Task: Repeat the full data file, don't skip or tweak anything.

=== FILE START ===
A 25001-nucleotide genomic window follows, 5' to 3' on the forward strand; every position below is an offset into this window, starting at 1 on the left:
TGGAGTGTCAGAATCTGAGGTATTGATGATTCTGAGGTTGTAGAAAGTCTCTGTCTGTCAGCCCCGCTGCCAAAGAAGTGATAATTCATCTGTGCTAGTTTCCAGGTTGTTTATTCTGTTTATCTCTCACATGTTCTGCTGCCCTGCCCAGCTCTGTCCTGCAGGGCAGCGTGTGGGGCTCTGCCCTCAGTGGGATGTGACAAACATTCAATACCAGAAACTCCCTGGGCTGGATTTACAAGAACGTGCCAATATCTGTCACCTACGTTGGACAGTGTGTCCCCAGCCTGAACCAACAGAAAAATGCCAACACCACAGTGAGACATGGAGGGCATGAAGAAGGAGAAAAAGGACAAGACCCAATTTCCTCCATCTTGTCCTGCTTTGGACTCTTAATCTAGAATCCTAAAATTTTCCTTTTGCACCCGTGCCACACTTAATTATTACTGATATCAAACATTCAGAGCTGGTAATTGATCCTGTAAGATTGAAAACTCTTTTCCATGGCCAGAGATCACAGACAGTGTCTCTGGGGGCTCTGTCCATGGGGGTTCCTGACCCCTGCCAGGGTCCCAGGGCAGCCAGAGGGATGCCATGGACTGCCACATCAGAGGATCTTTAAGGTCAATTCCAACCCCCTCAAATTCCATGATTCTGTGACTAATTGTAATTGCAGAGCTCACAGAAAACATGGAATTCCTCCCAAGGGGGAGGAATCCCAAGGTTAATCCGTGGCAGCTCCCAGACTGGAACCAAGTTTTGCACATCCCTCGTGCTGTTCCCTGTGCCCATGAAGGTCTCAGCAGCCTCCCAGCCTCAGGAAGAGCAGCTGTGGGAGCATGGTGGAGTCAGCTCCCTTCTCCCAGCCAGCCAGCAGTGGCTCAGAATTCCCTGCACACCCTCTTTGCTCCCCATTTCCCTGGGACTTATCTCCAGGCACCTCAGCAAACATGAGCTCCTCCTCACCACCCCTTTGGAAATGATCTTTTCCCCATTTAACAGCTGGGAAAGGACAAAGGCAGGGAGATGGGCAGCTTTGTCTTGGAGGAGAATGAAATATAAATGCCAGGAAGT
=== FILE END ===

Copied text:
A 25001-nucleotide genomic window follows, 5' to 3' on the forward strand; every position below is an offset into this window, starting at 1 on the left:
TGGAGTGTCAGAATCTGAGGTATTGATGATTCTGAGGTTGTAGAAAGTCTCTGTCTGTCAGCCCCGCTGCCAAAGAAGTGATAATTCATCTGTGCTAGTTTCCAGGTTGTTTATTCTGTTTATCTCTCACATGTTCTGCTGCCCTGCCCAGCTCTGTCCTGCAGGGCAGCGTGTGGGGCTCTGCCCTCAGTGGGATGTGACAAACATTCAATACCAGAAACTCCCTGGGCTGGATTTACAAGAACGTGCCAATATCTGTCACCTACGTTGGACAGTGTGTCCCCAGCCTGAACCAACAGAAAAATGCCAACACCACAGTGAGACATGGAGGGCATGAAGAAGGAGAAAAAGGACAAGACCCAATTTCCTCCATCTTGTCCTGCTTTGGACTCTTAATCTAGAATCCTAAAATTTTCCTTTTGCACCCGTGCCACACTTAATTATTACTGATATCAAACATTCAGAGCTGGTAATTGATCCTGTAAGATTGAAAACTCTTTTCCATGGCCAGAGATCACAGACAGTGTCTCTGGGGGCTCTGTCCATGGGGGTTCCTGACCCCTGCCAGGGTCCCAGGGCAGCCAGAGGGATGCCATGGACTGCCACATCAGAGGATCTTTAAGGTCAATTCCAACCCCCTCAAATTCCATGATTCTGTGACTAATTGTAATTGCAGAGCTCACAGAAAACATGGAATTCCTCCCAAGGGGGAGGAATCCCAAGGTTAATCCGTGGCAGCTCCCAGACTGGAACCAAGTTTTGCACATCCCTCGTGCTGTTCCCTGTGCCCATGAAGGTCTCAGCAGCCTCCCAGCCTCAGGAAGAGCAGCTGTGGGAGCATGGTGGAGTCAGCTCCCTTCTCCCAGCCAGCCAGCAGTGGCTCAGAATTCCCTGCACACCCTCTTTGCTCCCCATTTCCCTGGGACTTATCTCCAGGCACCTCAGCAAACATGAGCTCCTCCTCACCACCCCTTTGGAAATGATCTTTTCCCCATTTAACAGCTGGGAAAGGACAAAGGCAGGGAGATGGGCAGCTTTGTCTTGGAGGAGAATGAAATATAAATGCCAGGAAGT